I noticed recently that I am getting several hits from people searching google images. I must admit that I was not aware of the Google Image search feature before . I typed in Pennsylvania Elk" and came across a link to King's Outdoor World, the particular page features two still pictures and a video clip titled "What Does This Elk Score?" The following is a quote from that page:
"This bull is a herd bull that is a result of transplanted elk to the east to help build up the herd years ago and therefore has a radio collar on its neck as wildlife authorities keep a close eye on the herd. Don’t let that make you think that it is a high fenced bull. This is a fair chase bull that a lucky hunter could very well get this year through their lottery draw."
Of course it is not a high fenced bull, but it is completely tame and trusting to humans. This is bull number 36 or "Fred" as most call him. He has survived to date by remaining in the No Hunting Zone. This animal's tolerance range of humans can be measured in mere feet. "Fair Chase", I think not!
It totally gripes me, why people cannot enjoy seeing an impressive animal such as this without thinking about killing him. The video clip starts with a shot of another bull and then there is Fred chasing a cow. You can hear someone say," I think I could even hit him from here" Some one else says ,"Oh I could probably get one in him"
It would seem to me that even dedicated hunters would want to preserve at least a few of these monsters so that they could drive to the viewing areas and see what a true large bull looks like, but evidently some are not that far sighted. All they can think about is pulling the trigger or releasing the arrow.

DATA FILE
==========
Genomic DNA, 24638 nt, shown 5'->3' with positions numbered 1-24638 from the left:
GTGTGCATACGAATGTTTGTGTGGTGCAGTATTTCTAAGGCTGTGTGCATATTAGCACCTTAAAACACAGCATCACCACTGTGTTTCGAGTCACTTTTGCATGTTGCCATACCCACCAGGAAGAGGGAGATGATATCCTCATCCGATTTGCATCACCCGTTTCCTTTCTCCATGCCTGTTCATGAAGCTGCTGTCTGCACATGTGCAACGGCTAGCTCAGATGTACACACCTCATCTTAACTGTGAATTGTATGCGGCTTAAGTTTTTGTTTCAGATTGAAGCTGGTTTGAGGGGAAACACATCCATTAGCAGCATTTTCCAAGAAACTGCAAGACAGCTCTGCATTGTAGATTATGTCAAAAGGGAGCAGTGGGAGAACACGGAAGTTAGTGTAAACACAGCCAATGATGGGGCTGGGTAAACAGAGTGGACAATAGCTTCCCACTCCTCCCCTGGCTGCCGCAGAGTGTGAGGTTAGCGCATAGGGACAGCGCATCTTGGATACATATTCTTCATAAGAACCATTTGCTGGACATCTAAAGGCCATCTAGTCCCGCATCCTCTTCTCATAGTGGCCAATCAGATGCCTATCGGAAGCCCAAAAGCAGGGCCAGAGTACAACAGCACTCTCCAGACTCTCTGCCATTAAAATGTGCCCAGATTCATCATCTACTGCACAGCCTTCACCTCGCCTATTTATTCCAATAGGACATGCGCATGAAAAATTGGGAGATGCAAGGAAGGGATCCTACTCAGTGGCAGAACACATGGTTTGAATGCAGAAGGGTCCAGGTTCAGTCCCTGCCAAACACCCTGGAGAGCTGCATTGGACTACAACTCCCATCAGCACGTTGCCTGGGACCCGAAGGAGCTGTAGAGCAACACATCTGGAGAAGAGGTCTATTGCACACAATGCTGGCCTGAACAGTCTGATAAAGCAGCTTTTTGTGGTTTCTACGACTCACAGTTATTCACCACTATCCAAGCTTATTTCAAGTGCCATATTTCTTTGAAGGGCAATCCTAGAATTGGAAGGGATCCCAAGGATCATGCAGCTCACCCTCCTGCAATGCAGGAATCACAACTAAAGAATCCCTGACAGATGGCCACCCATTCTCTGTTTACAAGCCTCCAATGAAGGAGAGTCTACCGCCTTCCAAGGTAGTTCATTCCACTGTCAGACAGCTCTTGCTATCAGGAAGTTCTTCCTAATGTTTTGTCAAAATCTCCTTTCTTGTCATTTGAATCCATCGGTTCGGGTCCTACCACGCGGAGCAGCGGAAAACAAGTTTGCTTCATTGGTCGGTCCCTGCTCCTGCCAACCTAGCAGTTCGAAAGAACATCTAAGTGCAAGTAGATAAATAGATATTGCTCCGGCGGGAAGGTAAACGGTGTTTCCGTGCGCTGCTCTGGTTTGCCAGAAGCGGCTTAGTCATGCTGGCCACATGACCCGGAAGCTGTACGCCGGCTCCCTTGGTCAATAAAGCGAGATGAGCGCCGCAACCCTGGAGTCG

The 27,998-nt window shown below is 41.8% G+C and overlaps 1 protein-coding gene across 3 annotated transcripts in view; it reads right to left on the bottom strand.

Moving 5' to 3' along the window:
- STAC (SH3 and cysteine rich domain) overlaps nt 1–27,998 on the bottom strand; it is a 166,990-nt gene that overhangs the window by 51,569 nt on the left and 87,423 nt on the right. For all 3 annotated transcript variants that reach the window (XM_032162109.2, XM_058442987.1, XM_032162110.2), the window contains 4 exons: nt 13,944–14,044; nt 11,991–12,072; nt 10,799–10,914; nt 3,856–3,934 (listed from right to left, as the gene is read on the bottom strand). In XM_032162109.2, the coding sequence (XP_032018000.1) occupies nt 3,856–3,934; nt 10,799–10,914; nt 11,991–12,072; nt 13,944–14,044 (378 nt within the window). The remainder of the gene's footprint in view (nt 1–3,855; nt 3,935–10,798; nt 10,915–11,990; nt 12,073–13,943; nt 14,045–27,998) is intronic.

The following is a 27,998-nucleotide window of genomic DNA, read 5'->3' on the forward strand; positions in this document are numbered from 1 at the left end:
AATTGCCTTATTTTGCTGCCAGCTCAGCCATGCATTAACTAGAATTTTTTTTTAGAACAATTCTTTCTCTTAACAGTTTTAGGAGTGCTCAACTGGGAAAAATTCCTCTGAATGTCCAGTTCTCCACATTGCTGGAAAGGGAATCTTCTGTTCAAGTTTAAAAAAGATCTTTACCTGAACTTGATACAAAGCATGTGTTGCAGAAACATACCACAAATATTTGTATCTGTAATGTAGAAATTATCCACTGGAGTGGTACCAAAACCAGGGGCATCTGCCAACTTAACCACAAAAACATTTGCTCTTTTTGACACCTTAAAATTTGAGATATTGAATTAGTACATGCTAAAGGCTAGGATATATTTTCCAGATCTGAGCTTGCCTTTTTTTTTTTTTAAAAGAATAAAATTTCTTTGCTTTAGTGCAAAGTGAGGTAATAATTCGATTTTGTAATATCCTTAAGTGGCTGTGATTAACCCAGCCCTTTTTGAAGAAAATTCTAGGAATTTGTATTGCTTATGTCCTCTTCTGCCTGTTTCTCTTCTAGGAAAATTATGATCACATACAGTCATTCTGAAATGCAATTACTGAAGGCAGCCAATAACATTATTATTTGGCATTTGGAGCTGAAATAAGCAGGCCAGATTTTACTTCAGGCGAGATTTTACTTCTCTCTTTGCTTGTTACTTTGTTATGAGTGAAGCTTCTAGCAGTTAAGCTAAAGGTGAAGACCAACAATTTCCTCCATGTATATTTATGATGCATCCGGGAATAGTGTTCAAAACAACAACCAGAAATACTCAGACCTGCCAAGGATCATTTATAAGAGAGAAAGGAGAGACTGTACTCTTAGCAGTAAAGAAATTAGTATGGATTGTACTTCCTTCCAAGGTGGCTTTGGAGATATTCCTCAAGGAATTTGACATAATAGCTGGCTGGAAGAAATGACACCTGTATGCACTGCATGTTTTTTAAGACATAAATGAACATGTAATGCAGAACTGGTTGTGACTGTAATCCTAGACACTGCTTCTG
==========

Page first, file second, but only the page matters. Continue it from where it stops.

I have been assured by a person who is on good terms with many of the elk guides that many of them have no interest in guiding a hunter to "Fred". In her words, "The person who kills Fred will be totally ostracized." I hope that is the case.
Since 1997 I have had him in numerous circumstances where I could have "put one in him", but I never had the slightest desire or thought of it. Instead I enjoyed observing this magnificent animal and obtaining photographs of him.
My experience is not unique. Most serious visitors to Winslow Hill have gotten close enough to him to"put one in him" on numerous occasions! Many specifically look for him when they travel to the elk range and are concerned about his welfare.
I think many would enjoy the outdoors and wildlife more if they could drop this total absorption with killing. They carry the obsession to the stage that it becomes a disease!
I must repeat that I have no quarrel with the person who hunts legally and ethically!